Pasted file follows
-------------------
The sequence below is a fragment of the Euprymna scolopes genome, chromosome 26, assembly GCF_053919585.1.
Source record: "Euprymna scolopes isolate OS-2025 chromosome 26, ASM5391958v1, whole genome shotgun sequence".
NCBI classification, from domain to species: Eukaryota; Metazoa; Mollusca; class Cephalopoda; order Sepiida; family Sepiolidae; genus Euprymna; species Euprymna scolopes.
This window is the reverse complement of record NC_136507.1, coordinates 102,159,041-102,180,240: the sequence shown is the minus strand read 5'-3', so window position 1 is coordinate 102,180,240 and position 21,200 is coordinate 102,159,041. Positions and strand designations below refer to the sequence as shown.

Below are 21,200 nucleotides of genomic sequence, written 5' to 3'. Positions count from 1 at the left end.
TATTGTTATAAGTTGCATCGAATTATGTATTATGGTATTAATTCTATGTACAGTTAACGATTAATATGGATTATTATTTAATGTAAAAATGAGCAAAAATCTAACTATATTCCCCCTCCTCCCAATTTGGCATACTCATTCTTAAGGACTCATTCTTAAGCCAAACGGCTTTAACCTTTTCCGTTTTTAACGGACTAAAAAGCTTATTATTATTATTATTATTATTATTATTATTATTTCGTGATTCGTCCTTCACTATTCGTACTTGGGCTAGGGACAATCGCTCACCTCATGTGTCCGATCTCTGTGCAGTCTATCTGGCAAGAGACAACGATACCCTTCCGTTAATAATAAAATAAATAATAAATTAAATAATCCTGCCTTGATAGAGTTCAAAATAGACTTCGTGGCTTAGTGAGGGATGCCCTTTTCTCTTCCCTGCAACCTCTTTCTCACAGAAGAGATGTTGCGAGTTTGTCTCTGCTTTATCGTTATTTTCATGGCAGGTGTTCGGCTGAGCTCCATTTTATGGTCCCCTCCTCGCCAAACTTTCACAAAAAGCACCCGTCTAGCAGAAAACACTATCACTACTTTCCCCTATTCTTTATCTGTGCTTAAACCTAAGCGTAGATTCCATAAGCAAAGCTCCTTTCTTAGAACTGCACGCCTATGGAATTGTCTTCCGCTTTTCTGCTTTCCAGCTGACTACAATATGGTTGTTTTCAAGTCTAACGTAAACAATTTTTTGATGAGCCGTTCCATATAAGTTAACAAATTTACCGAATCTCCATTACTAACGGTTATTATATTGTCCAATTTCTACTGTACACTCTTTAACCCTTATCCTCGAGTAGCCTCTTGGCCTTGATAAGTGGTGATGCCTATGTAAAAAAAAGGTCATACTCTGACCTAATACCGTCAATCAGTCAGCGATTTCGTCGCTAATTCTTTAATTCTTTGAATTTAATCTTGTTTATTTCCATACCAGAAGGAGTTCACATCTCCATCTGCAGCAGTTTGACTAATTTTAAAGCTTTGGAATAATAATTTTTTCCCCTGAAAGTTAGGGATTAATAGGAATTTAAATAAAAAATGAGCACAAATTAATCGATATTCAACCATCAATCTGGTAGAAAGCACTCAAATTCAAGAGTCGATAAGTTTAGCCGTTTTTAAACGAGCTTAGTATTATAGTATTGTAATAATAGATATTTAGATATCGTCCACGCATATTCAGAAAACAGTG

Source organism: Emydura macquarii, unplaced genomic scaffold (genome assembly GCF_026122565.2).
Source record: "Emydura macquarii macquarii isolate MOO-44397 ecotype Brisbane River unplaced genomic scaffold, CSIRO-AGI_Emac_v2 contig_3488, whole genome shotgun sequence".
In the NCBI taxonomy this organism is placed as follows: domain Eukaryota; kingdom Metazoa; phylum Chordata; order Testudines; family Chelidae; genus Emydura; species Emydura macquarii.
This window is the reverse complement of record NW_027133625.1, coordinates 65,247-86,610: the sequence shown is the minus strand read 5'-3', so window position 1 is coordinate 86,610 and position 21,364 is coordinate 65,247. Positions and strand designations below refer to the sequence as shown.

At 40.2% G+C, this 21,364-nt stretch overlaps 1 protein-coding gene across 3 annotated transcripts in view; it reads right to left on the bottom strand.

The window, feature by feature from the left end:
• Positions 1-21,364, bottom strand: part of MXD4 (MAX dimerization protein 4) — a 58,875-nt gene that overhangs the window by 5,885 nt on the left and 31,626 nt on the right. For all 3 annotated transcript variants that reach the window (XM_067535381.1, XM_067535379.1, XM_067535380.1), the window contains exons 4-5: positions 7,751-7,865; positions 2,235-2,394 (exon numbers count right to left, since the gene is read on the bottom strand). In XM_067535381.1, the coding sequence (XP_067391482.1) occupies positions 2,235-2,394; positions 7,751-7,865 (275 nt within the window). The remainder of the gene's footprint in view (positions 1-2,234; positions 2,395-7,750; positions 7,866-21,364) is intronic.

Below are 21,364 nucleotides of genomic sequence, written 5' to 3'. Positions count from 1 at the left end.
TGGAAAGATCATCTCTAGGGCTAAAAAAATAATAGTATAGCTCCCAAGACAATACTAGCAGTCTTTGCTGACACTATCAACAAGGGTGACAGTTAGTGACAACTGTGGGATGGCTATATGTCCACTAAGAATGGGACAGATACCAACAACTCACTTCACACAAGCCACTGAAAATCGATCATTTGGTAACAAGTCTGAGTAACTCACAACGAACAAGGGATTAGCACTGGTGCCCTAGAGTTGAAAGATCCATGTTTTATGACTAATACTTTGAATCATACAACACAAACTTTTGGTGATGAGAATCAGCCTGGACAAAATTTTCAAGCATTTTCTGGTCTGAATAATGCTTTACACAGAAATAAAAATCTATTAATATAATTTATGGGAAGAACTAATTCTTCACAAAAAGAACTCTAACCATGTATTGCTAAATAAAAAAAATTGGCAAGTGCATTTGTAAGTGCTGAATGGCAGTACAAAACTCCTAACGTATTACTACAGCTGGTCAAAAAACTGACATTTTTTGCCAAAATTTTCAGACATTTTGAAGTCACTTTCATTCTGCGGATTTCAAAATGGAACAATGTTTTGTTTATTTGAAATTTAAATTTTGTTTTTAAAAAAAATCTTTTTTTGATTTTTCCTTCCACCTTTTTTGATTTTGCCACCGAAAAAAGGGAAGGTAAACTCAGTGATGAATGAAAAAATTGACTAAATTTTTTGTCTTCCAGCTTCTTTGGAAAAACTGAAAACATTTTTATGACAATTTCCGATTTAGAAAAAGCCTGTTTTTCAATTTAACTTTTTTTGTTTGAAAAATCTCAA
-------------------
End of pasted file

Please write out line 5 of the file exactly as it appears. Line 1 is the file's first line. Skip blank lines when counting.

Below are 21,200 nucleotides of genomic sequence, written 5' to 3'. Positions count from 1 at the left end.